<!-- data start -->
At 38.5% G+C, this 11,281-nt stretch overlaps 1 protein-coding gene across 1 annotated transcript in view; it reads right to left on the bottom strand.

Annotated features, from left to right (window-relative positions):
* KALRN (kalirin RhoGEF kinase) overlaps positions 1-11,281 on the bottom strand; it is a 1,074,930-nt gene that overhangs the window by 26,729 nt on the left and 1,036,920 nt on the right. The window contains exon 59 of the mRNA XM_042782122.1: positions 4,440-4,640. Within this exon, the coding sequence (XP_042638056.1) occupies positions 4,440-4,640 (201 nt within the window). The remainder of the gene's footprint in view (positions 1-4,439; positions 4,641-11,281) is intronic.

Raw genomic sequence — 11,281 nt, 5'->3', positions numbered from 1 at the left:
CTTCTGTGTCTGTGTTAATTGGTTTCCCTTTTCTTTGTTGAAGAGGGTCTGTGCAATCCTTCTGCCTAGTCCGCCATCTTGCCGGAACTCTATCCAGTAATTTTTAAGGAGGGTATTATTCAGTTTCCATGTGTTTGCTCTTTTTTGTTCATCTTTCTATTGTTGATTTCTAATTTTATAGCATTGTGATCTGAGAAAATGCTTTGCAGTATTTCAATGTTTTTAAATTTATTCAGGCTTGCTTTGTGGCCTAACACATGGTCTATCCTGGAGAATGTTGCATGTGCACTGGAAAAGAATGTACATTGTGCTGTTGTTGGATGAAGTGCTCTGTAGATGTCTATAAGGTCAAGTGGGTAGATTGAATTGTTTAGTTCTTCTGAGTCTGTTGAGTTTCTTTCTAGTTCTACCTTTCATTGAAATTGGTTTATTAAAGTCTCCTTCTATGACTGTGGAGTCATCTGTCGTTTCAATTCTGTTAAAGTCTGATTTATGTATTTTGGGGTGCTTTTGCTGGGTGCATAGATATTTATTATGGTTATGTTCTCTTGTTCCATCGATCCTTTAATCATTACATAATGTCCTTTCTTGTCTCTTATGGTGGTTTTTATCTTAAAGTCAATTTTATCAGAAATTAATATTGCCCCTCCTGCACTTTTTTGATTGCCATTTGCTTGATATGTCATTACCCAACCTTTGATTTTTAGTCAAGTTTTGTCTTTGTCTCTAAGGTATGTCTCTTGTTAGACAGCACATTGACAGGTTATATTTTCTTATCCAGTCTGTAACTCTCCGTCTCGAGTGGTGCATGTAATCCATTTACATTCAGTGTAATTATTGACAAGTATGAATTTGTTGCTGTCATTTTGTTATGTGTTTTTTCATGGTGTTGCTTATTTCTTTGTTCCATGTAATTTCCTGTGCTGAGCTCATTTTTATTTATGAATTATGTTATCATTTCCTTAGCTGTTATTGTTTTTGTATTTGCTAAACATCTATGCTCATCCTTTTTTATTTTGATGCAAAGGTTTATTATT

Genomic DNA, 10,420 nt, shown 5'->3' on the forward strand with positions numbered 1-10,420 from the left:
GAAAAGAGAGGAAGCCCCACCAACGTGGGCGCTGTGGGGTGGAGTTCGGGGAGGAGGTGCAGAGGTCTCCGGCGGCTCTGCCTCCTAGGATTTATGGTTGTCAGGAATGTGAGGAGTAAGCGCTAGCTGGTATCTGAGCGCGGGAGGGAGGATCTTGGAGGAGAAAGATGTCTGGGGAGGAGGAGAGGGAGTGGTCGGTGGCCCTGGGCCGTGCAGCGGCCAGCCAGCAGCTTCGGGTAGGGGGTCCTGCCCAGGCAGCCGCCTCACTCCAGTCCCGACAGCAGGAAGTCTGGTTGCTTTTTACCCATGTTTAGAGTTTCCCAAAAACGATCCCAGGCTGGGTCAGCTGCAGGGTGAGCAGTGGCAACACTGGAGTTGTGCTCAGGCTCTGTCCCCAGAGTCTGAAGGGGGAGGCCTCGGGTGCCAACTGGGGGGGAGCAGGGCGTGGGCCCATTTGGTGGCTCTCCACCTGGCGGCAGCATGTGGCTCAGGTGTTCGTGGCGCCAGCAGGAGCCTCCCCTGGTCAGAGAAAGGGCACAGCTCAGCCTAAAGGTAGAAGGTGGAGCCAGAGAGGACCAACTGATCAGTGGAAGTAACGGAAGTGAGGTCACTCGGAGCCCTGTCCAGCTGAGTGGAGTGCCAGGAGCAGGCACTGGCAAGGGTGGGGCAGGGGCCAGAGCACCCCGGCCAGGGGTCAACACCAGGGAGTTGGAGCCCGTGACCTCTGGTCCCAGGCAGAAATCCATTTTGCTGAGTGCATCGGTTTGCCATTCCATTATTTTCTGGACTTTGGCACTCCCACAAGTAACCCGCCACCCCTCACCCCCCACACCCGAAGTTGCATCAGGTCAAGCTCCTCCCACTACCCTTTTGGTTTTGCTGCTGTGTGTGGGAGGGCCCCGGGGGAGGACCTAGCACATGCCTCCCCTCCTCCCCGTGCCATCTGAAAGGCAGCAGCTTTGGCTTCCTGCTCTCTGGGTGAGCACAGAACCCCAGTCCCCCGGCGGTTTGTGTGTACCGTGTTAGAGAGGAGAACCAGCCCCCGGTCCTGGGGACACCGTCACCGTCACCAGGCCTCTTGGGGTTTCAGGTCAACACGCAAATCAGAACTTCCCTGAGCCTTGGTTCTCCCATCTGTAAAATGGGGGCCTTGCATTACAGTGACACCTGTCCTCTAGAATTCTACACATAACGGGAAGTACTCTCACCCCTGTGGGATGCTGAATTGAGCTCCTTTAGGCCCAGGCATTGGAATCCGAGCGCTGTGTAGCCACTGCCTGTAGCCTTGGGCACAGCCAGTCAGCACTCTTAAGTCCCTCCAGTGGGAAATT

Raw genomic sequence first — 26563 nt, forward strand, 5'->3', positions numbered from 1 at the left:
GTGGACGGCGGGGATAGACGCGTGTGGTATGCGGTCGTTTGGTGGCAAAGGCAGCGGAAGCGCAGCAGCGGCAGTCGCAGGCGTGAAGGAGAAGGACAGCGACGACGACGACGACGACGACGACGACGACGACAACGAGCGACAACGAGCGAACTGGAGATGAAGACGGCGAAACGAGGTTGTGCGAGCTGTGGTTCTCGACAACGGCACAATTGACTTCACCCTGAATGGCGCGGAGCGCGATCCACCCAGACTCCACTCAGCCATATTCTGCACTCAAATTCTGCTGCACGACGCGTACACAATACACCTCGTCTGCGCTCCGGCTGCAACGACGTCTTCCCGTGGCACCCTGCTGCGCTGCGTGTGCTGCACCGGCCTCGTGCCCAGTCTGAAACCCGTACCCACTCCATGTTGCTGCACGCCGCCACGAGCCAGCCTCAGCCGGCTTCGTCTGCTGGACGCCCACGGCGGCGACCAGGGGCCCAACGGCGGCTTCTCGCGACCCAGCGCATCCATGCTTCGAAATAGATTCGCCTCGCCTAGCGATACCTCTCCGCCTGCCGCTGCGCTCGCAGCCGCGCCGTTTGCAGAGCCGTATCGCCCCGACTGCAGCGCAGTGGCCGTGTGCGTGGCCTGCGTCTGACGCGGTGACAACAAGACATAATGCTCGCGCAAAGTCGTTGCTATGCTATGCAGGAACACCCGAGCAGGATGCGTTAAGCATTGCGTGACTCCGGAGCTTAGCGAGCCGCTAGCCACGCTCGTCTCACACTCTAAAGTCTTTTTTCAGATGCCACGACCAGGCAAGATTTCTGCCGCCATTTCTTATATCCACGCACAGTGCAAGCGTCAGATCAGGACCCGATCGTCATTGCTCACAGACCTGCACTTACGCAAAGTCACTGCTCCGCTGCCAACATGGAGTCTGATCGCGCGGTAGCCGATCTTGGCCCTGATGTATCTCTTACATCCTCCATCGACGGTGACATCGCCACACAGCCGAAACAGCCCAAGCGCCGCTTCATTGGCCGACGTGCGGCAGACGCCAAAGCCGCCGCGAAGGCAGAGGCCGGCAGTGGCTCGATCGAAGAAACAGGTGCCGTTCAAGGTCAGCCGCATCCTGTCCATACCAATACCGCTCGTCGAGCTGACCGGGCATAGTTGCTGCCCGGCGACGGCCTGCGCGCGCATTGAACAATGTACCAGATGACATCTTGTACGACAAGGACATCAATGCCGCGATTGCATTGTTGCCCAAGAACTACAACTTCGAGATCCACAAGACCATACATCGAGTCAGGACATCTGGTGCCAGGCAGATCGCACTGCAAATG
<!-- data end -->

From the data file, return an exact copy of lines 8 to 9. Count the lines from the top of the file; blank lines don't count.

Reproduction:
Raw genomic sequence first — 26563 nt, forward strand, 5'->3', positions numbered from 1 at the left:
GTGGACGGCGGGGATAGACGCGTGTGGTATGCGGTCGTTTGGTGGCAAAGGCAGCGGAAGCGCAGCAGCGGCAGTCGCAGGCGTGAAGGAGAAGGACAGCGACGACGACGACGACGACGACGACGACGACGACAACGAGCGACAACGAGCGAACTGGAGATGAAGACGGCGAAACGAGGTTGTGCGAGCTGTGGTTCTCGACAACGGCACAATTGACTTCACCCTGAATGGCGCGGAGCGCGATCCACCCAGACTCCACTCAGCCATATTCTGCACTCAAATTCTGCTGCACGACGCGTACACAATACACCTCGTCTGCGCTCCGGCTGCAACGACGTCTTCCCGTGGCACCCTGCTGCGCTGCGTGTGCTGCACCGGCCTCGTGCCCAGTCTGAAACCCGTACCCACTCCATGTTGCTGCACGCCGCCACGAGCCAGCCTCAGCCGGCTTCGTCTGCTGGACGCCCACGGCGGCGACCAGGGGCCCAACGGCGGCTTCTCGCGACCCAGCGCATCCATGCTTCGAAATAGATTCGCCTCGCCTAGCGATACCTCTCCGCCTGCCGCTGCGCTCGCAGCCGCGCCGTTTGCAGAGCCGTATCGCCCCGACTGCAGCGCAGTGGCCGTGTGCGTGGCCTGCGTCTGACGCGGTGACAACAAGACATAATGCTCGCGCAAAGTCGTTGCTATGCTATGCAGGAACACCCGAGCAGGATGCGTTAAGCATTGCGTGACTCCGGAGCTTAGCGAGCCGCTAGCCACGCTCGTCTCACACTCTAAAGTCTTTTTTCAGATGCCACGACCAGGCAAGATTTCTGCCGCCATTTCTTATATCCACGCACAGTGCAAGCGTCAGATCAGGACCCGATCGTCATTGCTCACAGACCTGCACTTACGCAAAGTCACTGCTCCGCTGCCAACATGGAGTCTGATCGCGCGGTAGCCGATCTTGGCCCTGATGTATCTCTTACATCCTCCATCGACGGTGACATCGCCACACAGCCGAAACAGCCCAAGCGCCGCTTCATTGGCCGACGTGCGGCAGACGCCAAAGCCGCCGCGAAGGCAGAGGCCGGCAGTGGCTCGATCGAAGAAACAGGTGCCGTTCAAGGTCAGCCGCATCCTGTCCATACCAATACCGCTCGTCGAGCTGACCGGGCATAGTTGCTGCCCGGCGACGGCCTGCGCGCGCATTGAACAATGTACCAGATGACATCTTGTACGACAAGGACATCAATGCCGCGATTGCATTGTTGCCCAAGAACTACAACTTCGAGATCCACAAGACCATACATCGAGTCAGGACATCTGGTGCCAGGCAGATCGCACTGCAAATG